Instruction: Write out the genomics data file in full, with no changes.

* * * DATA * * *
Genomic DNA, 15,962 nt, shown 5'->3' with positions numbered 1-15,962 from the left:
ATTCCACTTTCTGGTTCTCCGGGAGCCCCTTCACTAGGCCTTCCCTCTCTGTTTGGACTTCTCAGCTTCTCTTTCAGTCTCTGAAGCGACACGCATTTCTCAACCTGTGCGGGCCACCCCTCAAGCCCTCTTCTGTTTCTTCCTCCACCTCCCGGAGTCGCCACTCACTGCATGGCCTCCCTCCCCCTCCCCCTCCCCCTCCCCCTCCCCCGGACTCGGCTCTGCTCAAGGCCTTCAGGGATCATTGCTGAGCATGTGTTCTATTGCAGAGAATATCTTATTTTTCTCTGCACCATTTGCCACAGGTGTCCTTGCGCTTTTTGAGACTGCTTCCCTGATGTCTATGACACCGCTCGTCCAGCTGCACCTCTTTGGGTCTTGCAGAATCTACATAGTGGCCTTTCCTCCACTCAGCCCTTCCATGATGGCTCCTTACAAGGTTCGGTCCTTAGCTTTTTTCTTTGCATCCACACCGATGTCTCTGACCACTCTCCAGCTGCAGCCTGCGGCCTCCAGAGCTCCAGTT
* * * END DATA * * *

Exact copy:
Genomic DNA, 15,962 nt, shown 5'->3' with positions numbered 1-15,962 from the left:
ATTCCACTTTCTGGTTCTCCGGGAGCCCCTTCACTAGGCCTTCCCTCTCTGTTTGGACTTCTCAGCTTCTCTTTCAGTCTCTGAAGCGACACGCATTTCTCAACCTGTGCGGGCCACCCCTCAAGCCCTCTTCTGTTTCTTCCTCCACCTCCCGGAGTCGCCACTCACTGCATGGCCTCCCTCCCCCTCCCCCTCCCCCTCCCCCTCCCCCGGACTCGGCTCTGCTCAAGGCCTTCAGGGATCATTGCTGAGCATGTGTTCTATTGCAGAGAATATCTTATTTTTCTCTGCACCATTTGCCACAGGTGTCCTTGCGCTTTTTGAGACTGCTTCCCTGATGTCTATGACACCGCTCGTCCAGCTGCACCTCTTTGGGTCTTGCAGAATCTACATAGTGGCCTTTCCTCCACTCAGCCCTTCCATGATGGCTCCTTACAAGGTTCGGTCCTTAGCTTTTTTCTTTGCATCCACACCGATGTCTCTGACCACTCTCCAGCTGCAGCCTGCGGCCTCCAGAGCTCCAGTT